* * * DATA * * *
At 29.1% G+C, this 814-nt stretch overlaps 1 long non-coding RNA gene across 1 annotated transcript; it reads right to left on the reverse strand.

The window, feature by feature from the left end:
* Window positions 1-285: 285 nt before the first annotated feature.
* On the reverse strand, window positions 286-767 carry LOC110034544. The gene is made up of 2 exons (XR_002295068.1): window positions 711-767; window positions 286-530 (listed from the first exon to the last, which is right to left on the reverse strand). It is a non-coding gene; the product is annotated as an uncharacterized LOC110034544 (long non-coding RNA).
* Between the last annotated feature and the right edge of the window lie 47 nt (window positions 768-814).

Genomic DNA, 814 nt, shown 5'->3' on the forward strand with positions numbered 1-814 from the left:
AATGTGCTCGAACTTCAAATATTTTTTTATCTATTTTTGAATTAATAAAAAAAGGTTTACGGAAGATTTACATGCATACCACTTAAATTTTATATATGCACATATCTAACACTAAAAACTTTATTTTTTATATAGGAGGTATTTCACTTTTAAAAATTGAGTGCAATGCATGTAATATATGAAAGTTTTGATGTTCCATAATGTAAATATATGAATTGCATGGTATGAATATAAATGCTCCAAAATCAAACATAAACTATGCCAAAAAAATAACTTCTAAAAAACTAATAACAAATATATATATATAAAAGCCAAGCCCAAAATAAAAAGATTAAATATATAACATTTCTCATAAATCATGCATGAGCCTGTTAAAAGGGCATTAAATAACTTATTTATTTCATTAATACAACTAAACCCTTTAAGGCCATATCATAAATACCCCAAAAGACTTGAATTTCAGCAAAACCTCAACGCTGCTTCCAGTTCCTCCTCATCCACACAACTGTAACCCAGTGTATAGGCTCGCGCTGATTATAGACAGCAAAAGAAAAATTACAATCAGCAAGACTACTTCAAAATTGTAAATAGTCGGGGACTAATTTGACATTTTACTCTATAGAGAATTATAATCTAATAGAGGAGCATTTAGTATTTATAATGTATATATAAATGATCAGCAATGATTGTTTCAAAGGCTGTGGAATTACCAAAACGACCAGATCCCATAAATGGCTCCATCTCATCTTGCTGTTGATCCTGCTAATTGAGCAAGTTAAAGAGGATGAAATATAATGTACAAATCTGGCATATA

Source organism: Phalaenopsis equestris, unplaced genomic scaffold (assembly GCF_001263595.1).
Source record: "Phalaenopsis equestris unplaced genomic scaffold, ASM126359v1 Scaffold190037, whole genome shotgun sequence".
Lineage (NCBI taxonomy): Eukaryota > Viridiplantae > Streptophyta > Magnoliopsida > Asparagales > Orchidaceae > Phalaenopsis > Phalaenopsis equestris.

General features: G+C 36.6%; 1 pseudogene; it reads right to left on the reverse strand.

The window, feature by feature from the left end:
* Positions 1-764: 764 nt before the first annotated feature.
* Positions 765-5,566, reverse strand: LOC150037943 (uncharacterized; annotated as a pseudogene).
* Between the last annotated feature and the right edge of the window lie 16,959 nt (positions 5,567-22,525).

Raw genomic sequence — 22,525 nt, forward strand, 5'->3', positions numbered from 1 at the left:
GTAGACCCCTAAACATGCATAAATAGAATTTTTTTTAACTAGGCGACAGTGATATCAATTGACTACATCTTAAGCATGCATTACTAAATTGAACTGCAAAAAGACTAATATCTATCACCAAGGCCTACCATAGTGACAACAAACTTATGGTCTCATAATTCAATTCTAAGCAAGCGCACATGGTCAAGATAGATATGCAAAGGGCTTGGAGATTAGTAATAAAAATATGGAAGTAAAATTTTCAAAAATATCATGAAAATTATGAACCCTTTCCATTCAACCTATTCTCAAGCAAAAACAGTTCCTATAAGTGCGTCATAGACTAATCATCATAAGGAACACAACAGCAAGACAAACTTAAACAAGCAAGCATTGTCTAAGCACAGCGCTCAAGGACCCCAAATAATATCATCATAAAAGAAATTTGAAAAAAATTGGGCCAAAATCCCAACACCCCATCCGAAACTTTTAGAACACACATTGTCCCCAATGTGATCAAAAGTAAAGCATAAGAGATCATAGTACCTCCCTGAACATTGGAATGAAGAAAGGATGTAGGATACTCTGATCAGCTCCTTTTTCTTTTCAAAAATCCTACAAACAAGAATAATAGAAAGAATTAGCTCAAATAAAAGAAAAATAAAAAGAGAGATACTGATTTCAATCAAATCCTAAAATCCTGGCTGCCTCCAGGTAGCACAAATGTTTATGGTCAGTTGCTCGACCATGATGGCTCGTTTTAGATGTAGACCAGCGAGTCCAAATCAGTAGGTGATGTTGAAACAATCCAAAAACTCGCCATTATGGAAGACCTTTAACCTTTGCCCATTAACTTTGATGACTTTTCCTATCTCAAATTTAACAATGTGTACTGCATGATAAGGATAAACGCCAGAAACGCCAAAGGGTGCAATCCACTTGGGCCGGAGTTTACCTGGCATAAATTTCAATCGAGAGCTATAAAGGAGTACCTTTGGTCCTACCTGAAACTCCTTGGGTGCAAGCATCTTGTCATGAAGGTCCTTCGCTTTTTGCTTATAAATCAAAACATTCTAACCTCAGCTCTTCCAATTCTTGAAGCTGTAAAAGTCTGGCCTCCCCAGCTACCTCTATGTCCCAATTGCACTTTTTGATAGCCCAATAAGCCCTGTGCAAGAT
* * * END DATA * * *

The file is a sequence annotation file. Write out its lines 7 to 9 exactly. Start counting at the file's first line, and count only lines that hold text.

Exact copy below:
AATGTGCTCGAACTTCAAATATTTTTTTATCTATTTTTGAATTAATAAAAAAAGGTTTACGGAAGATTTACATGCATACCACTTAAATTTTATATATGCACATATCTAACACTAAAAACTTTATTTTTTATATAGGAGGTATTTCACTTTTAAAAATTGAGTGCAATGCATGTAATATATGAAAGTTTTGATGTTCCATAATGTAAATATATGAATTGCATGGTATGAATATAAATGCTCCAAAATCAAACATAAACTATGCCAAAAAAATAACTTCTAAAAAACTAATAACAAATATATATATATAAAAGCCAAGCCCAAAATAAAAAGATTAAATATATAACATTTCTCATAAATCATGCATGAGCCTGTTAAAAGGGCATTAAATAACTTATTTATTTCATTAATACAACTAAACCCTTTAAGGCCATATCATAAATACCCCAAAAGACTTGAATTTCAGCAAAACCTCAACGCTGCTTCCAGTTCCTCCTCATCCACACAACTGTAACCCAGTGTATAGGCTCGCGCTGATTATAGACAGCAAAAGAAAAATTACAATCAGCAAGACTACTTCAAAATTGTAAATAGTCGGGGACTAATTTGACATTTTACTCTATAGAGAATTATAATCTAATAGAGGAGCATTTAGTATTTATAATGTATATATAAATGATCAGCAATGATTGTTTCAAAGGCTGTGGAATTACCAAAACGACCAGATCCCATAAATGGCTCCATCTCATCTTGCTGTTGATCCTGCTAATTGAGCAAGTTAAAGAGGATGAAATATAATGTACAAATCTGGCATATA

Source organism: Phalaenopsis equestris, unplaced genomic scaffold (assembly GCF_001263595.1).
Source record: "Phalaenopsis equestris unplaced genomic scaffold, ASM126359v1 Scaffold190037, whole genome shotgun sequence".